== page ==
Admittedly, this wasn’t the most eye-catching fixture of round 28 given that it pitted the team in 9th against the team in 7th. Neither of these sides will be relegated, and only Hamburg have a slender hope of reaching the Europa League. Nevertheless, they’ve both been good sources of news on and off the pitch in 2011 – Hamburg have been beaten by six and won by six in recent weeks, Hoffenheim have been hammered by Bayern but beat Dortmund, and neither side has stuck with the manager they started the season with. If tiredness was to play its part in proceedings, it was always going to affect Hamburg more, who saw 12 of their players called up for service in the recent international break. Yet although Hoffe’s training ground *only* saw ten players absent, it still managed to play host to a scrap between midfielder Sejad Salihović and defender Marvin Compper. Nevertheless, the only notable absentees at the Rhein-Neckar-Arena were José Paolo Guerrero, Ruud van Nistelrooy and Salihović, who all failed to make the pitch or bench. Continue reading
A decisive second half performance from Mainz saw them defeat inconsistent Hamburg after the home side had taken a controversial lead via a goal that didn’t actually cross the line.
Mainz came into this game knowing a win would lift them above Bayern Munich and into fourth spot. Hamburg knew a win by two clear goals would lift them above Mainz into fifth. As if to spice things up even further, it was the home side who ended Mainz’s spectacular start to the season, winning at the Bruchweg stadium with a late Jose Paolo Guerrero goal back in October. For the visitors, there was no Miroslav Karhan, Ádám Szalai or Sami Allagui – all three ruled out through injury. As difficult to second guess as ever, Thomas Tuchel left Lewis Holtby and Christian Fuchs on the bench. Hamburg, on the other hand, were at full strength (with Ruud van Nistelrooy on the bench), and looking to bounce back after drawing last weekend at struggling Kaiserslautern. Continue reading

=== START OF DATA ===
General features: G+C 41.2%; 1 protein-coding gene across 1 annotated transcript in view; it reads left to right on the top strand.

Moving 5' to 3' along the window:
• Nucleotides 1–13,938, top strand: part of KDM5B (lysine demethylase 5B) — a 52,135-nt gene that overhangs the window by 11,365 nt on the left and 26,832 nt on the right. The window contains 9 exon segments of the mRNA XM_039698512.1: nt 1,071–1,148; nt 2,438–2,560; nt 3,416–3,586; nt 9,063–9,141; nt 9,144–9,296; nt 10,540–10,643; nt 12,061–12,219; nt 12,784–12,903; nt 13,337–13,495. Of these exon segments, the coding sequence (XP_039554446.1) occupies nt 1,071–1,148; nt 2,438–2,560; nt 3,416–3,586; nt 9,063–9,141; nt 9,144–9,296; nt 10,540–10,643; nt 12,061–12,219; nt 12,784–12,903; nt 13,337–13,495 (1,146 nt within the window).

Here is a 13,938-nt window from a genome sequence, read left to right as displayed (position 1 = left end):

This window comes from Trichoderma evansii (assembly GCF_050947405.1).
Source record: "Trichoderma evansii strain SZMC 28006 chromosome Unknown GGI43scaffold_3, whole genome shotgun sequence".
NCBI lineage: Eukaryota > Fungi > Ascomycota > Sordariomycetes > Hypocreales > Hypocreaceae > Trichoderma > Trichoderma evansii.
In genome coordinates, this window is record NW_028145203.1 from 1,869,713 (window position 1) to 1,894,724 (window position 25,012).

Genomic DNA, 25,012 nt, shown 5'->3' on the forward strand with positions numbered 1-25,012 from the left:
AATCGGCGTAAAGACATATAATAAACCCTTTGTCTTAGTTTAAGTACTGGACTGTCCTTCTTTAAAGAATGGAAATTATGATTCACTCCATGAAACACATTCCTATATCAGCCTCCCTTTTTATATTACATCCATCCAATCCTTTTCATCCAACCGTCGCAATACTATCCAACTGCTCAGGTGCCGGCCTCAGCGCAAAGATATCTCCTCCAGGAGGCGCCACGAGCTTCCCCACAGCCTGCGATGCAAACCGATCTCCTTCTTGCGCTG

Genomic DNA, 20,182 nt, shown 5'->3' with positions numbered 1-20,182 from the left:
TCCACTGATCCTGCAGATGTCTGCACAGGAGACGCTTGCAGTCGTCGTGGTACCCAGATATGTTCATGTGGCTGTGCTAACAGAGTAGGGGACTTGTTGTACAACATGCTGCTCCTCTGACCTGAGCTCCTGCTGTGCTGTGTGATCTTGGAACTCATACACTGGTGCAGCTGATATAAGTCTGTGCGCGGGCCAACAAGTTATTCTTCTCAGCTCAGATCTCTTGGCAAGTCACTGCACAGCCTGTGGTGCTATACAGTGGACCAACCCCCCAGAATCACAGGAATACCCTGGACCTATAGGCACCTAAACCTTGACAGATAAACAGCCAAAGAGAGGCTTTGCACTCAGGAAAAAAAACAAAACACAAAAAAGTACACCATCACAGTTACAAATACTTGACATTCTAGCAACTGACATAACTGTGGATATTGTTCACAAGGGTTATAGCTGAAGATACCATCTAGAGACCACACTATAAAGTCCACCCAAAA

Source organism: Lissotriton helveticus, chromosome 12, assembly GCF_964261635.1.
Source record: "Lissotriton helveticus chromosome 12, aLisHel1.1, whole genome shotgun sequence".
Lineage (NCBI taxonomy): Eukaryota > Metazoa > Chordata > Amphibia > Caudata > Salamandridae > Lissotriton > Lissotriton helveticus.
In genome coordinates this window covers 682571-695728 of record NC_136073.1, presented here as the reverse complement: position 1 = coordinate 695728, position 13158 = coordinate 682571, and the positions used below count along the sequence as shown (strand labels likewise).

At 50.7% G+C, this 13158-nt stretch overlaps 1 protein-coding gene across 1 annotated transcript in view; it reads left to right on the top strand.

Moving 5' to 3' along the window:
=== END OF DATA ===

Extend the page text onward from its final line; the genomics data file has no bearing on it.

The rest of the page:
Armin Veh’s Hamburg tore woeful Werder Bremen apart in the north German derby. The hosts had a point to prove after a humiliating midweek defeat to city rivals St Pauli, and couldn’t have wished for better opponents than confidence-deprived, injury-hit Bremen. Hamburg, who left Ruud van Nistelrooy on the bench throughout, came into this game knowing they could move up to sixth spot with a win. Bremen, however, knew a loss could see them end the weekend in the relegation zone.
Thus, Bremen adopted the role of the stereotypical struggling away side from the off – content to let their hosts have the ball, and more concerned with keeping their formation tight (pushing high in a compact 4-1-4-1). Faced with an extremely flat rearguard, Mladen Petrić lingered on the last shoulder, making teasing runs designed to pull someone out of the shape. His side were patient in possession, showing only occasional flashes of penetration through Gojko Kačar’s long and searching balls from the back, or Heung-Min Son’s slipping in of some canny passes. Continue reading